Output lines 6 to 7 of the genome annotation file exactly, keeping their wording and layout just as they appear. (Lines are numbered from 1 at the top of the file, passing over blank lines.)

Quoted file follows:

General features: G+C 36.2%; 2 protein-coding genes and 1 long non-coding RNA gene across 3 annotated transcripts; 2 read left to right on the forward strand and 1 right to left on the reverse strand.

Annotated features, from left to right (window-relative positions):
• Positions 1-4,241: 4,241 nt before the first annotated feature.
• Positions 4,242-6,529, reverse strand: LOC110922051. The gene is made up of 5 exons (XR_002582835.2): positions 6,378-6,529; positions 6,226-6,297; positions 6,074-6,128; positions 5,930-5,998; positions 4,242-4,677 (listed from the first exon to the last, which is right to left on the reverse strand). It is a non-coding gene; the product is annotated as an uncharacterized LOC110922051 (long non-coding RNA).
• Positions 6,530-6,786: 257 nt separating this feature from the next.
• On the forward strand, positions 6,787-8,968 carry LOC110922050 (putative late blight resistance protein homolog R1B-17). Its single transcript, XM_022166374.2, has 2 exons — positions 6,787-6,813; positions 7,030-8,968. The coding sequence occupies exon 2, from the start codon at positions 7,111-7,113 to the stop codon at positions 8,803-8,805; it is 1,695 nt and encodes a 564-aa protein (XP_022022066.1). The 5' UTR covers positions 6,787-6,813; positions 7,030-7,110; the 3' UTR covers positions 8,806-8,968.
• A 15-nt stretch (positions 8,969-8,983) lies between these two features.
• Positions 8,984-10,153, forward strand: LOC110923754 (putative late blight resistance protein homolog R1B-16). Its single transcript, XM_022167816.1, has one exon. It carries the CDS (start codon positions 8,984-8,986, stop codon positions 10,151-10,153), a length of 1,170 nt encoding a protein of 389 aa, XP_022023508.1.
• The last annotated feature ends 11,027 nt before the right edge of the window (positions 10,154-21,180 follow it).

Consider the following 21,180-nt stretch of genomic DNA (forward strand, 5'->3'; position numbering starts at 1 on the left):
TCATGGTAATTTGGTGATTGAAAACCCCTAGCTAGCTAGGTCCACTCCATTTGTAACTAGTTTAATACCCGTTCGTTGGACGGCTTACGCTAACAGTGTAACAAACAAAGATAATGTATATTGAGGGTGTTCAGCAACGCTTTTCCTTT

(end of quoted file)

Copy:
• On the forward strand, positions 6,787-8,968 carry LOC110922050 (putative late blight resistance protein homolog R1B-17). Its single transcript, XM_022166374.2, has 2 exons — positions 6,787-6,813; positions 7,030-8,968. The coding sequence occupies exon 2, from the start codon at positions 7,111-7,113 to the stop codon at positions 8,803-8,805; it is 1,695 nt and encodes a 564-aa protein (XP_022022066.1). The 5' UTR covers positions 6,787-6,813; positions 7,030-7,110; the 3' UTR covers positions 8,806-8,968.
• A 15-nt stretch (positions 8,969-8,983) lies between these two features.